The recent US-China trade war, especially the sanctions targeting the Chinese high-tech firm Huawei, has put Taiwanese semiconductor giant Taiwan Semiconductor Manufacturing Co Ltd (TSMC) in a precarious situation. TSMC has maintained a close connection with Huawei. HiSilicon, a semiconductor design unit wholly owned by Huawei and Apple represent 37 per cent of TSMC’s total sales in 2019. HiSilicon outsources its chip fabrication to pure-play foundries like TSMC, which saw sales jump 45 per cent to US$10.3 billion. This rise was bolstered in part by its business with HiSilicon in the first quarter of 2020.
On May 15, 2020, the US Bureau of Industry and Service (BIS) announced restrictions on Huawei’s ability to use US technology and software to design and manufacture its semiconductors abroad. Simultaneously, TSMC made public its intentions to build and operate an advanced semiconductor fabrication plant in Arizona. It is expected to create over 1,600 high-tech professional jobs directly, and thousands of indirect jobs in the semiconductor ecosystem. Construction is planned to start in 2021 with production targeted to begin in 2024. The Trump administration has been pushing TSMC hard to adjust its policy of fence-sitting. In addition to alleviating the political pressure, TSMC’s move is to cope with pressures from competitors Intel and Samsung in exploring niches on American soil. Establishing advanced facilities in the US with higher costs reflects TSMC’s calculation to balance political correctness and economic efficiency. However, it is premature to postulate that TSMC’s Arizona project represents a total shift of its business connects out of China. TSMC is adopting a policy of “act and see” to make flexible adjustments under the pressure of a US-China confrontation.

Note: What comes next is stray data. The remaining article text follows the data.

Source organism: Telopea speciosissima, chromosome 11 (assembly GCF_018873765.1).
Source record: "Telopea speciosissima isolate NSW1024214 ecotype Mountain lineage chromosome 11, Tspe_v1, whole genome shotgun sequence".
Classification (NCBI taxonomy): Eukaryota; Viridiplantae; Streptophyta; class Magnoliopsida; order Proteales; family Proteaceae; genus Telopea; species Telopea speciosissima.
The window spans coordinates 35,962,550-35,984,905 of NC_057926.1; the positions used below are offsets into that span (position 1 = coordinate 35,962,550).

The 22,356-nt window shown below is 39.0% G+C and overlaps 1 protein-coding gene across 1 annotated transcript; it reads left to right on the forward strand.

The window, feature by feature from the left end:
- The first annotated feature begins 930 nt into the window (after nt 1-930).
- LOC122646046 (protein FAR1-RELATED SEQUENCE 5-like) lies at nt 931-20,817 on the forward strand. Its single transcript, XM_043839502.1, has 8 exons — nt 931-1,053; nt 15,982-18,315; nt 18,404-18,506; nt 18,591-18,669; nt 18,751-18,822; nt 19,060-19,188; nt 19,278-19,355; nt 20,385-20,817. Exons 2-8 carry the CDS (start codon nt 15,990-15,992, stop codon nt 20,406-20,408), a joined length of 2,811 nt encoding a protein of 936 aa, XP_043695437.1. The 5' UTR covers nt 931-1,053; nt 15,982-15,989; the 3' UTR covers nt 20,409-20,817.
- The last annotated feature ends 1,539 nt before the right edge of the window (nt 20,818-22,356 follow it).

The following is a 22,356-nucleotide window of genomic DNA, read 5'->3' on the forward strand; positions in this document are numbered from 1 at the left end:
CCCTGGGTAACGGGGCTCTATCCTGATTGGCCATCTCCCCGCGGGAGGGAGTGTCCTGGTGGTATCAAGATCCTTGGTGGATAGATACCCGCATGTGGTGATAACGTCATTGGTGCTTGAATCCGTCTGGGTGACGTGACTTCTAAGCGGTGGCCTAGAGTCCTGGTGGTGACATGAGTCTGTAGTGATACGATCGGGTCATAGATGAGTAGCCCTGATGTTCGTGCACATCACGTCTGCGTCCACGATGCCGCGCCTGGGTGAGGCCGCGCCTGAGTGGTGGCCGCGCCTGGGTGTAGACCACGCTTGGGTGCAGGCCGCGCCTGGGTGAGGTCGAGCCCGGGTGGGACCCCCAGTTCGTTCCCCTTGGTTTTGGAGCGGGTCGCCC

The COVID-19 crisis and the US-China trade war push the state as well as the business community to adopt new policies for accommodating to the post-globalisation world. The good old days of relying heavily on China as the sole centre of manufacturing and assembly may be gone. Currently, China is struggling to expand its domestic consumption and is promoting the service industry as the key sector and locomotive of development. China’s position in the global supply chain is in transition, but it is not experiencing a demise. Political pressure and national security concerns will intensify uncertainties in the post-globalisation era. Such uncertainties will lead to a new round of state-business interaction. The Chinese government continues to provide preferential treatment to attract Taiwanese investments in China, including allowing Taiwanese to participate in China’s infrastructure projects. Further attention is warranted to see whether Taiwanese investment will shift to China’s domestic market and service sectors after the COVID-19 crisis. For major Taiwanese players like TSMC, restrictive policies from the US will constrain their options to strike a balance between political risks and economic profits. However, considering the long-term perspective, large firms are keeping their bargaining chips and are preparing for a possible reversal, back on the track for a positive global division of labour. It is too early to assert a total “de-coupling” of the US-China economic relationship at this current stage.
Tse-Kang Leng is Director of Institute of Political Science at Academia Sinica (IPSAS) and Professor of Political Science at National Chengchi University, Taiwan. His research interests focus on political economy of globalization, local governance and business development in China, and culture and creative industries.
This article is part of a special issue on the impact of Covid-19 on Taiwan’s economy.